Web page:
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Common Waxbill | Estrilda astrild

The Common Waxbill is a Southern African bird that belongs to the Estrildidae bird family group which includes birds such as Waxbills, Firefinches, Twinspots.

The description for the Common Waxbill (Latin name Estrilda astrild) can be found in the 7th Edition of the Roberts Birds of Southern Africa. The Estrilda astrild can be quickly identified by its unique Roberts identification number of 846 and the detailed description of this bird is on page 1051. You will find a picture of the Common Waxbill on page 1057.

NOTE: The reference for the information following is "Roberts Birds of Southern Africa", 7th Edition*. This edition contained a number of taxonomic changes as well as changes to English names used traditionally and in earlier editions of most bird books in South Africa. The following paragraph notes such changes if any.

Neither the Latin nor the Engish name for this bird has been affected by recent nomenclature modifications ? these changes have been incorporated into Robert's 7th Edition where appropriate.

The Common Waxbill is known in Afrikaans as Rooibeksysie.

The Common Waxbill has a height of 13 cms and weighs around 8 gms. The head is coloured grey, brown while the bill is coloured red. The Estrilda astrild has a grey coloured throat, pink legs and a brown coloured back. The eyes are brown.

Take note of the bird's main distinguishing features such as colour, size and leg length relative to the body size of the bird. Colours of a bird's body parts can be helpful. Be aware what may appear brown to one person is described in Roberts Birds using some other word ... for example brown, black. See colours used in Roberts.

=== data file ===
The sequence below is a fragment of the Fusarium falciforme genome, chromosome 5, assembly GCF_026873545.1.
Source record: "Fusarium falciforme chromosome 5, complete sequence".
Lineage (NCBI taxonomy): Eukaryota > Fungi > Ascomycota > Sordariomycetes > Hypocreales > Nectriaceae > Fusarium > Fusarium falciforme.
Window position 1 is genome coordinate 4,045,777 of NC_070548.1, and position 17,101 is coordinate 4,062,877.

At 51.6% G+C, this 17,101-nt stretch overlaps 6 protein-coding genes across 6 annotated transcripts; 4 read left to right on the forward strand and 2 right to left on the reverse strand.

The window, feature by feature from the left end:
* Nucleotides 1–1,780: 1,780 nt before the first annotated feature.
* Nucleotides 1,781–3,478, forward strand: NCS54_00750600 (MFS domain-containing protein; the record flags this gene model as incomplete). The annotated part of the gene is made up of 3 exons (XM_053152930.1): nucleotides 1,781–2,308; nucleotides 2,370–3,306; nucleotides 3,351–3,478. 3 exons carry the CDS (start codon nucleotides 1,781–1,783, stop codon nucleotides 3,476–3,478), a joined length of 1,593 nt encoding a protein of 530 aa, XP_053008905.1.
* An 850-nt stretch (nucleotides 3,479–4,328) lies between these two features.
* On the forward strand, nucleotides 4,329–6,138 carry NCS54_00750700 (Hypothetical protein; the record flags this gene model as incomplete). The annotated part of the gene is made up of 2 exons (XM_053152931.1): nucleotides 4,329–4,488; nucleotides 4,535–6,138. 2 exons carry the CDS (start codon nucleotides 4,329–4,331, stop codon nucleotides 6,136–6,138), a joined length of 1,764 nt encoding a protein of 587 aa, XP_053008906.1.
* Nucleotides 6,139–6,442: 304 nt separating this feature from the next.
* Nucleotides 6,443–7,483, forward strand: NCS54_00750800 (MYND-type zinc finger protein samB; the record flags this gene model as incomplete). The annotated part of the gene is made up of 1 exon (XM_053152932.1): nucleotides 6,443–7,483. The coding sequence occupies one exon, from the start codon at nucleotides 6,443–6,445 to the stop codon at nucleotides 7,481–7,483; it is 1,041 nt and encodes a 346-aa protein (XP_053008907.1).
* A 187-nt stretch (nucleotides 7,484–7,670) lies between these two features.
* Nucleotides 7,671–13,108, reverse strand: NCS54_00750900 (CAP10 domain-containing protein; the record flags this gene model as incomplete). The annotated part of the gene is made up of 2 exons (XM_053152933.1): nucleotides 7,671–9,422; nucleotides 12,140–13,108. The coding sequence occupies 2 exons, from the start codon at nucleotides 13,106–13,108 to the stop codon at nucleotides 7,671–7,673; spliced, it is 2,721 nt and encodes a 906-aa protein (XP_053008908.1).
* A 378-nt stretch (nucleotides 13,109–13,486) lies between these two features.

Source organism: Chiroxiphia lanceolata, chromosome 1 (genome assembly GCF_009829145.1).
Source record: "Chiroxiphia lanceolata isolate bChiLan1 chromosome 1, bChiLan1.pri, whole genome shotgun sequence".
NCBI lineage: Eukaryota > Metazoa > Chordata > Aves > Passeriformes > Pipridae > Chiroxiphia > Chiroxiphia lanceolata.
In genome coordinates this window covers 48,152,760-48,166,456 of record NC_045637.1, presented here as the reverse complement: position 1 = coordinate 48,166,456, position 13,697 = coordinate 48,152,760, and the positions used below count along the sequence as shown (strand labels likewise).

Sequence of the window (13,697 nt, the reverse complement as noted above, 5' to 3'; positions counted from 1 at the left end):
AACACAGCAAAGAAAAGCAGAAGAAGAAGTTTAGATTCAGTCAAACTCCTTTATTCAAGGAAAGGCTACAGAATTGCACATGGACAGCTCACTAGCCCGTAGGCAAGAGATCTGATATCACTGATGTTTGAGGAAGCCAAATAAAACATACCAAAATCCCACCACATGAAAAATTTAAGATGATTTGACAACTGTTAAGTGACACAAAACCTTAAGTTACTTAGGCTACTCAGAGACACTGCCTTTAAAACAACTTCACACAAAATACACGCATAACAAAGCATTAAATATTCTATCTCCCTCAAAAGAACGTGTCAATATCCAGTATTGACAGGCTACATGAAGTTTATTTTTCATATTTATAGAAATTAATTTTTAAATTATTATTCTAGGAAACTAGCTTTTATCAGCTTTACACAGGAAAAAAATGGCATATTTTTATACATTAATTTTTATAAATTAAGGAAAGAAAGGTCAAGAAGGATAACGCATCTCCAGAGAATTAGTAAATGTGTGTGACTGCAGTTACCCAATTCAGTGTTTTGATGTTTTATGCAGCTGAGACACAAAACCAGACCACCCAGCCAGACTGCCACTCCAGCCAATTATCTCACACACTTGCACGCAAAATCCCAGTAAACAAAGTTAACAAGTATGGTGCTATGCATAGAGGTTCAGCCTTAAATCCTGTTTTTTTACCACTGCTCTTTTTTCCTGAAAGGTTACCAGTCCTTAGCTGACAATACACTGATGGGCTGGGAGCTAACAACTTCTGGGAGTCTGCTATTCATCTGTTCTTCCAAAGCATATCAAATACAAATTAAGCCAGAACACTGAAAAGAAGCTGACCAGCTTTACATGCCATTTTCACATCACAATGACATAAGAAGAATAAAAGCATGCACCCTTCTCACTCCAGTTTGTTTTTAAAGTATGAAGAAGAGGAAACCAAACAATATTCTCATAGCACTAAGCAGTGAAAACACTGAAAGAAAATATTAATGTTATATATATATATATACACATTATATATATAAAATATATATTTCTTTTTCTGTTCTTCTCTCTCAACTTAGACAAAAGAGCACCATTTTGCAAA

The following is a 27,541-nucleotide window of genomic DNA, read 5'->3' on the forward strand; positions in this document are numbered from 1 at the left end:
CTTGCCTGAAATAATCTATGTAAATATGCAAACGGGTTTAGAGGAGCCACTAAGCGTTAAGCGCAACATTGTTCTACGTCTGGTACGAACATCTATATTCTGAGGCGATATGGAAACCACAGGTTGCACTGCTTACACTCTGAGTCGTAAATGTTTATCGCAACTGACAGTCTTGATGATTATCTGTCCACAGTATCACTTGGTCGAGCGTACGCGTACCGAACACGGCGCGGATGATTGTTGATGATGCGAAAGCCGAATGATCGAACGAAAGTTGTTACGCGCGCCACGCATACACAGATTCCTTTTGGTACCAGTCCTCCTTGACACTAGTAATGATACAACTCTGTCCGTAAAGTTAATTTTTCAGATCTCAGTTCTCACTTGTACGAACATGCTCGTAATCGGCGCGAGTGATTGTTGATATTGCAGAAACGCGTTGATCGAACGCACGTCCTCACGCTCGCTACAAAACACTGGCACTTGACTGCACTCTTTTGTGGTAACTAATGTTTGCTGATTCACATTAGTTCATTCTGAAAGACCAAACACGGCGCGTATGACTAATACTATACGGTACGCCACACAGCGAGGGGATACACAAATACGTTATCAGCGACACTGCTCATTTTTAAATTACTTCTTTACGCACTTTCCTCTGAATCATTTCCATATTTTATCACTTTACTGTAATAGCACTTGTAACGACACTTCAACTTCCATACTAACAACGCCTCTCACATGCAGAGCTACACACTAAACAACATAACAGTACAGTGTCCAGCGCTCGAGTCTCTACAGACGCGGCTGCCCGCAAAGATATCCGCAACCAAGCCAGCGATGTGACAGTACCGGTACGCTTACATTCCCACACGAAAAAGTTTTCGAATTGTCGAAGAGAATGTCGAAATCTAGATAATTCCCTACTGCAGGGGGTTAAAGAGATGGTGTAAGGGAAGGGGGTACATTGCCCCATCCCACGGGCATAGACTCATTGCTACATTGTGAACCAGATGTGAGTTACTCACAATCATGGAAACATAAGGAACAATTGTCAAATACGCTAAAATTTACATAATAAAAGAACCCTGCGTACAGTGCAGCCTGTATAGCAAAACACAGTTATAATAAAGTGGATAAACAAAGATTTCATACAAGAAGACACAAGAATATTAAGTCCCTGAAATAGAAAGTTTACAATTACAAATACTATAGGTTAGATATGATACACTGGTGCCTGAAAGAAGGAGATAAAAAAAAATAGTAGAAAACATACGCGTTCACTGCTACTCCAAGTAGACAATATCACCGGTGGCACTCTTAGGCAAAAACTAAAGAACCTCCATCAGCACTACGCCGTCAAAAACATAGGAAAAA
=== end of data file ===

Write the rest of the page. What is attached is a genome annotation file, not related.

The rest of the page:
Head is grey, brown

Eyes are brown

Bill is red

Legs are pink

Throat is grey

Back is brown

Feeding Habits ...

This bird forages for food on the ground

This bird eats insects such as butterflies, bees, wasps, locusts and ants. These invertebrates are usually hawked aerially, killed and then eaten .

Breeding, Habitat and Nesting Habits ...

The Common Waxbill is a monogamous bird which means that the bird finds and breeds with one partner for the rest of its life. The bird lays between 2 to 4 eggs and they are coloured white.

The nest is built high up in the tree canopy and is protected from predators by branches and the dense green foligae.

The Common Waxbill is mainly found in light and densely wooded forests, where there are Mopane trees.

The bird is mainly found in the Savanna grasslands where it breeds and feeds.

The bird is found in the African bushveld

This bird is very common in most of the Southern African Forests

Seen in Flocks, Singles or Pairs Normally ...

The Common Waxbill is mainly seen singly or in pairs in the wild.

It is also seen in flocks

The reference for the information following is "Roberts Birds of Southern Africa", 7th Edition * edited by PAR Hockey, WRJ Dean and PG Ryan, published by "The Trustees of the John Voelcker Bird Book Fund."

copyright: Tony Roocroft +27-11-454-0105

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